Thursday, December 8, 2011

Doing The Heavy Lifting

As a school leader, one of your roles (by the way, it is not specifically listed in your job description) is to be a scale.

Didn't you know that?

Well, it is true.  You are a scale.  You need to measure things.  Specifically, you need to weigh projects to determine how heavy they are.


Because you are also the person who is likely responsible for assigning those projects to someone (or some team) to deliver results.

Here's the challenge.  Is your "scale" calibrated?  How accurate is it?  A scale that doesn't measure accurately isn't very helpful.

Let us assume your scale is accurately measuring the weight of your school projects.  Now what?

"Light Lifting" 

"Light" projects are those that should not present a problem to just about anyone on your team.  Successful completion does not require any major use of energy or necessitate any specialized skill set.  For example, let's say you need someone to monitor a study hall.  Just about anyone can be present in a room and supervise students for a brief period.  That would be an example of "light lifting."  No particular level of "strength" needed to successfully complete that task.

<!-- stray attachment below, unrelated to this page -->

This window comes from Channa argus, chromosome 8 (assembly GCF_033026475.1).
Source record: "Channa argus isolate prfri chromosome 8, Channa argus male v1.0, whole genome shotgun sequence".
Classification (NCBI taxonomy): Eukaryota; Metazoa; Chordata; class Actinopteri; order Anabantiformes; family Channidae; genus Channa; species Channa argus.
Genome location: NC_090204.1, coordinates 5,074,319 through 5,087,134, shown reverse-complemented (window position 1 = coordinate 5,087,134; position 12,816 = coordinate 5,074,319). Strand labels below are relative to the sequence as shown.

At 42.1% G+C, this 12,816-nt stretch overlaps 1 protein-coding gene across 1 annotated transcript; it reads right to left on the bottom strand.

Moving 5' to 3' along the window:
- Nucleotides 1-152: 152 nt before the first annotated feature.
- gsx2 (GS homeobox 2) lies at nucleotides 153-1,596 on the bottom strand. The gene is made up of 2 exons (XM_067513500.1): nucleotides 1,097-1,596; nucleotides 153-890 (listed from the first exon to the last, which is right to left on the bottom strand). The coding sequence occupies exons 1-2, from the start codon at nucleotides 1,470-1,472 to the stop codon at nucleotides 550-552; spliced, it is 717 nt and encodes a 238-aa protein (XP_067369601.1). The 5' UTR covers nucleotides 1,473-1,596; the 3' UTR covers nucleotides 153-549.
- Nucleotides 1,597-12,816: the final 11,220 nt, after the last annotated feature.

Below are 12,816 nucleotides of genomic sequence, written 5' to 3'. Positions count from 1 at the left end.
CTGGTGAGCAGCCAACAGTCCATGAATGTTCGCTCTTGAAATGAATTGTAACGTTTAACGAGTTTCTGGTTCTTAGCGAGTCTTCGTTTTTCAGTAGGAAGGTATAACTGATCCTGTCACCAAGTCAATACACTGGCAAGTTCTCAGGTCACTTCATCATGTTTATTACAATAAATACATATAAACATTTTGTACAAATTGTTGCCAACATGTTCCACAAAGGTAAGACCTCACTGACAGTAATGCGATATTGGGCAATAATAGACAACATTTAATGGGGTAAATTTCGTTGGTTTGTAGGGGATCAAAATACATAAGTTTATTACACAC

I think it is important to point out that "lighter" projects may not be less important.  Using my example, if nobody supervised study hall there is potential for huge problems.  Just because the task is light, doesn't mean unimportant.

"Heavy Lifting"

 These tasks are more involved.  They require more insight, specialization, experience, etc. for successful completion.  The heavier the task, the stronger the "lifter" needs to be.  In other words, you should assign your stronger team members to the heavier projects.  Heavy projects also require more involvement.

Using the lifting metaphor, heavy projects should also have "spotters" set up to help.  One of those spotters should be YOU.  As the leader, you need to support those projects and have a stake in their success.

Do not turn away form the heavy lifting!  Be there to support the team's efforts.

How To "Get Stronger"

Now, a question you may have is, "If my stronger team members are the only ones doing 'heavy' work, how do the others get stronger?"

This question is a good one because, as with working out, the only way to get stronger is to gradually add more weight.

That is exactly the same approach in building your team members' strengths.

Look for ways to include your "weaker" members in heavy tasks by asking your "stronger" members to mentor, coach, and guide them with heavier work.

A note of caution:  Always be aware of signs of fatigue.  ALL team members will get tired.  Even your stronger individuals eventually wear down.  Be prepared to "stop the lifting" for a while to celebrate success and allow people to re-energize.

And of course, keep your back straight and lift with the legs!

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